Moderna, McKesson and U.S. Army general begin rolling out new COVID vaccine
By Joseph White and Lisa Baertlein DETROIT/LOS ANGELES (Reuters) - Distribution of Moderna Inc's COVID-19 vaccine to more than 3,700 locations in the United States has begun, vastly widening the rollout started last week by Pfizer Inc, U.S Army General Gustave Perna said on Saturday. Moderna has already moved vaccines from its manufacturing plants to warehouses operated by distributor McKesson Corp where they are being packed into containers and loaded on to trucks on Saturday, Perna said during a news conference. Trucks will set out on Sunday and shipments will start reaching healthcare providers as soon as Monday, he said
By Joseph White and Lisa Baertlein
DETROIT/LOS ANGELES (Reuters) - Distribution of Moderna Inc's COVID-19 vaccine to more than 3,700 locations in the United States has begun, vastly widening the rollout started last week by Pfizer Inc, U.S Army General Gustave Perna said on Saturday.
Moderna has already moved vaccines from its manufacturing plants to warehouses operated by distributor McKesson Corp where they are being packed into containers and loaded on to trucks on Saturday, Perna said during a news conference. Trucks will set out on Sunday and shipments will start reaching healthcare providers as soon as Monday, he said.
The Food and Drug Administration on Friday approved an emergency use authorization for Moderna's vaccine, the second COVID-19 vaccine to be approved. The jab developed by Pfizer and its German partner BioNTech SE was approved Dec. 11.
Workers in pharmaceutical services provider Catalent Inc's facility in Bloomington, Indiana, are filling and packaging vials with Moderna vaccine and handing them to McKesson, which will ship doses from facilities including Louisville, Kentucky and Memphis, Tennessee. Those locations are close to air hubs for United Parcel Service Inc and FedEx Corp.
The start of delivery for the Moderna vaccine will significantly widen availability of COVID-19 vaccines as U.S. deaths related to the respiratory virus set records.
"This is now a footrace between the vaccine and COVID," New York Governor Andrew Cuomo said Friday at a briefing on the virus. He said New York expects to receive 346,000 doses of the Moderna vaccine next week. Those will go to 292 medical facilities across the state.
Pfizer organized its own distribution system but the U.S. government's Operation Warp Speed, led by an Army general, is in charge for Moderna. The Moderna delivery system will have some of the same players as Pfizer's but will differ in key ways.
Transportation companies UPS and FedEx are giving priority to vaccines on planes and trucks that are moving holiday gifts and other cargo. Their drivers will handle the bulk of the last-mile Moderna vaccine deliveries. They are going directly to vaccination sites, unlike Pfizer's which was sent to large hubs and redistributed. Moderna's vaccine is available in quantities as small as 100 doses and can be stored for 30 days in standard-temperature refrigerators, while the inoculations from Pfizer come in boxes of 975 doses, must be shipped and stored at -70 Celsius (-94 F), and can be held for only 5 days at standard refrigerator temperatures.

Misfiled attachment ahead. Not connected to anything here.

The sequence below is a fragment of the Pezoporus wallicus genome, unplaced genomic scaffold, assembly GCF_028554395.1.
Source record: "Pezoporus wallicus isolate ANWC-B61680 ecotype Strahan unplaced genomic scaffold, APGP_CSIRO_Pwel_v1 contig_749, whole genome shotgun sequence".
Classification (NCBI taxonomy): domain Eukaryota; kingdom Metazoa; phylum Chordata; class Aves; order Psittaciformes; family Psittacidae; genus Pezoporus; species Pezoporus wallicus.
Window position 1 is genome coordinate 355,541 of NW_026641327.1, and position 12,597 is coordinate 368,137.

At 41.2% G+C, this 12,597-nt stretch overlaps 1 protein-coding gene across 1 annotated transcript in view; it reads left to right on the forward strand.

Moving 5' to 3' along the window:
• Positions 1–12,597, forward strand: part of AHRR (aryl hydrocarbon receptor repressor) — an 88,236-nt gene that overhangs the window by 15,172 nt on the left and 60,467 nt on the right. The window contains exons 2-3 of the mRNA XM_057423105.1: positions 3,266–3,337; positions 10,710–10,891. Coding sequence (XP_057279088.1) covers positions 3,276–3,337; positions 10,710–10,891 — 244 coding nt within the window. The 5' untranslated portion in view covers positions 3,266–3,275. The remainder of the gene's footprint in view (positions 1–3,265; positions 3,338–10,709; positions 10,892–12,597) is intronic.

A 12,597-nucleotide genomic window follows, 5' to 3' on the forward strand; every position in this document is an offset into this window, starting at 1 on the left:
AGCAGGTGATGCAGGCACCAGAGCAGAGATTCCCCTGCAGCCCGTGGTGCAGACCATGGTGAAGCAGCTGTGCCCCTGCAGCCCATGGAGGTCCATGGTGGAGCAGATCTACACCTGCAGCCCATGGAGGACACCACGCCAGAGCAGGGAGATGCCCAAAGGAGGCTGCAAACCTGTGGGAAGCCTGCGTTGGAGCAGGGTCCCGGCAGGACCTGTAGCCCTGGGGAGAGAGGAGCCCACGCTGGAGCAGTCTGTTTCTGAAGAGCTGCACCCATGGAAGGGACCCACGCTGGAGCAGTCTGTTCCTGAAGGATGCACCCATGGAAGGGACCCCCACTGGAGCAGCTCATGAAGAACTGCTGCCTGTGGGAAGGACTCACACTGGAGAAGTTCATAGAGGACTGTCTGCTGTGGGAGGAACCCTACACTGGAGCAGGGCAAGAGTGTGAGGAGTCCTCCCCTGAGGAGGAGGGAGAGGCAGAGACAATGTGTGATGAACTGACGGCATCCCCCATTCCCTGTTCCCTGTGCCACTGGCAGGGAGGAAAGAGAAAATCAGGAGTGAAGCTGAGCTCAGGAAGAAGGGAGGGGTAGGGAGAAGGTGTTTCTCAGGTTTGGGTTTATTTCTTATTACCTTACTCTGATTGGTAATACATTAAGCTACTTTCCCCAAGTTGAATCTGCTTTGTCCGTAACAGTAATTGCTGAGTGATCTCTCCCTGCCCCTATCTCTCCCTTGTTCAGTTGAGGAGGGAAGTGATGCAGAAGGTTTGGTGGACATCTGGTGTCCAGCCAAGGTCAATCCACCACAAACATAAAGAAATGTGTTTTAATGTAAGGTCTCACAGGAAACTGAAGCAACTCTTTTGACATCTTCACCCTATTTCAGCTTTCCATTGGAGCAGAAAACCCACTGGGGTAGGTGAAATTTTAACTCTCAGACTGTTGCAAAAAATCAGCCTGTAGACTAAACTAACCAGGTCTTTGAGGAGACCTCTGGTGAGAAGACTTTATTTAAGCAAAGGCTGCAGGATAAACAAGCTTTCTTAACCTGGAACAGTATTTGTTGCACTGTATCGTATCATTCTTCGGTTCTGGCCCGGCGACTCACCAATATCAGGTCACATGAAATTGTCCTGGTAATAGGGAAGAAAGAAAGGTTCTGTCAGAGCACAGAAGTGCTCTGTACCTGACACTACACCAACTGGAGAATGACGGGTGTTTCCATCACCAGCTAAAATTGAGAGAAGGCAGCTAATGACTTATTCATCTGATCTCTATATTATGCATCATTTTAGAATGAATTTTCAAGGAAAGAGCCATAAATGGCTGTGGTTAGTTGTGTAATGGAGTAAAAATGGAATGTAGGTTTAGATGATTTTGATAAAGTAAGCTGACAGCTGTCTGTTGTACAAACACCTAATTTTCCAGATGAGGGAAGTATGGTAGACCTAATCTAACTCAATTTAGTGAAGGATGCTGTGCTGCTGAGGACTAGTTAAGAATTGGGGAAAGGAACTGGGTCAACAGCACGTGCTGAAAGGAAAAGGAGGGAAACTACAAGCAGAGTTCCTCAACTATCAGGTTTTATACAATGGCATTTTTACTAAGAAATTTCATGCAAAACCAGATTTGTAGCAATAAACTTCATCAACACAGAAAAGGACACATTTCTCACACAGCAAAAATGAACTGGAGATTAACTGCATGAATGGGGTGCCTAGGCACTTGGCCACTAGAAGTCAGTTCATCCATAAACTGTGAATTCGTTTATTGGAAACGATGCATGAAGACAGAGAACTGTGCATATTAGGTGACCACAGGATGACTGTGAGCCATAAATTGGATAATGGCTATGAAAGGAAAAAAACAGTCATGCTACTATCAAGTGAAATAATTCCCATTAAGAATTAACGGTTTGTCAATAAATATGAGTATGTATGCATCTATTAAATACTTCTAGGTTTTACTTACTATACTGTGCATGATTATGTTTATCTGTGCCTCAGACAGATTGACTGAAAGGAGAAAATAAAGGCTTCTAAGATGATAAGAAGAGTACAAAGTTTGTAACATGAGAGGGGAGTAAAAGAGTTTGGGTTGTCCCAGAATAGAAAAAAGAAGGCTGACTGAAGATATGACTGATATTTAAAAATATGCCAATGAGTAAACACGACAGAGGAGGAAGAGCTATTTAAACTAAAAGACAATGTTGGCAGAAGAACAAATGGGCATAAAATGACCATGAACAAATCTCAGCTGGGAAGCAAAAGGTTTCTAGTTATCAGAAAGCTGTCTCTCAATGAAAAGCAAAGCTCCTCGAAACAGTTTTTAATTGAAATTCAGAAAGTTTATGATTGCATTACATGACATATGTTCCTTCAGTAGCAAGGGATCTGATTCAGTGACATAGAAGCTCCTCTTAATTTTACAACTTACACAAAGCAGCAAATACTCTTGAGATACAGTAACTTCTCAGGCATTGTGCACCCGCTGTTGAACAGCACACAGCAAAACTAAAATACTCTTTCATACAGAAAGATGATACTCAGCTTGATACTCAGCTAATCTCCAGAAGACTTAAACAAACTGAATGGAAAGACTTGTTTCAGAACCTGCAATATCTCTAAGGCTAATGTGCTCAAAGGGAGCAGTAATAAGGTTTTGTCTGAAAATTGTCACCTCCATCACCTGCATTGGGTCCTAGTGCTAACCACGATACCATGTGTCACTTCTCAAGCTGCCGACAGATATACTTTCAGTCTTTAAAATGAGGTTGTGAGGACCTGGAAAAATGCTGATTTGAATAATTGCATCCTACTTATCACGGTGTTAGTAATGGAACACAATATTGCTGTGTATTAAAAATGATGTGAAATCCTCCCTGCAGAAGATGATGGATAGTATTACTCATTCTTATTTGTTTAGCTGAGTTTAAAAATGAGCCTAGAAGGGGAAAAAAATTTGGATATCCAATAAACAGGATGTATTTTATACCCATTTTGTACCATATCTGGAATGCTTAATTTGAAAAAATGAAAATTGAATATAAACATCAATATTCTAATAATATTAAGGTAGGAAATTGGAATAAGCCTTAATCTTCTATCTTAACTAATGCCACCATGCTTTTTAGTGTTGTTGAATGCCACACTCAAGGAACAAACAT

Texas and Arkansas officials told Reuters they expect Moderna to be the primary vaccine for rural areas, which often lack the ultra cold storage equipment to store full trays of Pfizer's vials. Once the plastic on a Pfizer 975-dose tray is opened, recipients have 120 hours to use the vaccine. Initial doses were given to health professionals. Programs by pharmacies Walgreens and CVS to distribute the Pfizer vaccine to long-term care facilities are expected to start on Monday, said Gareth Rhodes, a member of Cuomo's COVID-19 task force. And a Centers for Disease Control and Prevention advisory panel on Sunday will consider what groups should get vaccinated next. "The logistics will be easier with the Moderna vaccine," said Jesse Breidenbach, senior executive director of pharmacy for Sanford Health, which operates almost four dozen hospitals in South Dakota, North Dakota, Minnesota and Iowa. "Thirty days in the refrigerator will make it a bit easier to deal with," Breidenbach said.
Still, doses of vaccine must travel with security guards, including U.S. Marshals, and will be stored in locked refrigerators.
Perna said the United States is on track to have enough doses available of Pfizer's and Moderna's vaccines by the end of the year to inoculate 20 million people, but deliveries of those doses may continue into first week of January.
Both vaccines were about 95% effective at preventing illness in clinical trials that found no serious safety issues.
Separately, U.S. officials said Pfizer is preparing to distribute 2 million additional doses of its vaccine to locations around the country next week, with preparations for shipping beginning over the weekend.
(Reporting by Joe White and Lisa Baertlein; Editing by Peter Henderson, Nick Zieminski and Daniel Wallis)
This story has not been edited by Firstpost staff and is generated by auto-feed.
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